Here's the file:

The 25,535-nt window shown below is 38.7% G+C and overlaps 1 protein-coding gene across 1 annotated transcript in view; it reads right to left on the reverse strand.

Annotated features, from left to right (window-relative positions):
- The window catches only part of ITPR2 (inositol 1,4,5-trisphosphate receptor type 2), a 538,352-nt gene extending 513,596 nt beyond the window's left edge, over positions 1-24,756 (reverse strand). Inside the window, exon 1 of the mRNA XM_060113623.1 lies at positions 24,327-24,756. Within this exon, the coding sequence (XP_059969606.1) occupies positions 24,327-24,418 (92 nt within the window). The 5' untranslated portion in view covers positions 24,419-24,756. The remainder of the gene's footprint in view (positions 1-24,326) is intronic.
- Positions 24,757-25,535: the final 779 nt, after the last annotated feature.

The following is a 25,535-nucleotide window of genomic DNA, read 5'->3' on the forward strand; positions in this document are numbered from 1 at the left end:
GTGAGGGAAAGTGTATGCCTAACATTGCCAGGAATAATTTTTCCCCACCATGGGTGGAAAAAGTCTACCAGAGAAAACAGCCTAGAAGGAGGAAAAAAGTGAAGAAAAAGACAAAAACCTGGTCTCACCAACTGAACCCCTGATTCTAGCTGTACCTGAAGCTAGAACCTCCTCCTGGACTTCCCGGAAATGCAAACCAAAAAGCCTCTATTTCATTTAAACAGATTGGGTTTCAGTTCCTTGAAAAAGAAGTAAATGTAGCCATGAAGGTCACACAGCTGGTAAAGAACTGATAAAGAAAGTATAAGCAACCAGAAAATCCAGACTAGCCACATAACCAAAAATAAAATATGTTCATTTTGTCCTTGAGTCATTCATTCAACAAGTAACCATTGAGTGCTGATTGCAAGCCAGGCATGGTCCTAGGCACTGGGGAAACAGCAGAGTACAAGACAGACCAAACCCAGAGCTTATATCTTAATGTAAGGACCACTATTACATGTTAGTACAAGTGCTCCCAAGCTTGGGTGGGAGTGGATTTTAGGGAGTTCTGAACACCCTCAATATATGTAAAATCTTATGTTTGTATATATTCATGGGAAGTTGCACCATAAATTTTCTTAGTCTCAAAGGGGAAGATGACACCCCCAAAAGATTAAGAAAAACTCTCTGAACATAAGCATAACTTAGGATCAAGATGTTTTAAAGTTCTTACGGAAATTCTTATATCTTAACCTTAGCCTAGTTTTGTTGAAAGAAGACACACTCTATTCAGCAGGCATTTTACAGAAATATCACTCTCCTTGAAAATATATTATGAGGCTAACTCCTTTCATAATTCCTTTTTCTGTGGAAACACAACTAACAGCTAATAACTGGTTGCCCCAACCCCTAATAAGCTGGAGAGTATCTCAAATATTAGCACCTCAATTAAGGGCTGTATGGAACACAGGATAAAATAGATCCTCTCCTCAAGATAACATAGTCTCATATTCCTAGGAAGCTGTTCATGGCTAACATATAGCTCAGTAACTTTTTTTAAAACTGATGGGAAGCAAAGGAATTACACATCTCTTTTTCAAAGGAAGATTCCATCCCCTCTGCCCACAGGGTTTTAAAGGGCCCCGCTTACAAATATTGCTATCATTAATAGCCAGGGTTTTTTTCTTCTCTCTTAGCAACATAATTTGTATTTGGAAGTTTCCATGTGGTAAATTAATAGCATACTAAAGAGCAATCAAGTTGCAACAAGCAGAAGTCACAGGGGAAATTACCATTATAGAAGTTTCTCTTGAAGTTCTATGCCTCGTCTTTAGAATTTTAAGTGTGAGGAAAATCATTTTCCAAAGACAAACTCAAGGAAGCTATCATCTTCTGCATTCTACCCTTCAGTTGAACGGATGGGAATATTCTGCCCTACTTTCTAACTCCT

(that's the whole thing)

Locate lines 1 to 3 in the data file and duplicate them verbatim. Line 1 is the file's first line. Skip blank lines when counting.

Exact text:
The 25,535-nt window shown below is 38.7% G+C and overlaps 1 protein-coding gene across 1 annotated transcript in view; it reads right to left on the reverse strand.

Annotated features, from left to right (window-relative positions):
- The window catches only part of ITPR2 (inositol 1,4,5-trisphosphate receptor type 2), a 538,352-nt gene extending 513,596 nt beyond the window's left edge, over positions 1-24,756 (reverse strand). Inside the window, exon 1 of the mRNA XM_060113623.1 lies at positions 24,327-24,756. Within this exon, the coding sequence (XP_059969606.1) occupies positions 24,327-24,418 (92 nt within the window). The 5' untranslated portion in view covers positions 24,419-24,756. The remainder of the gene's footprint in view (positions 1-24,326) is intronic.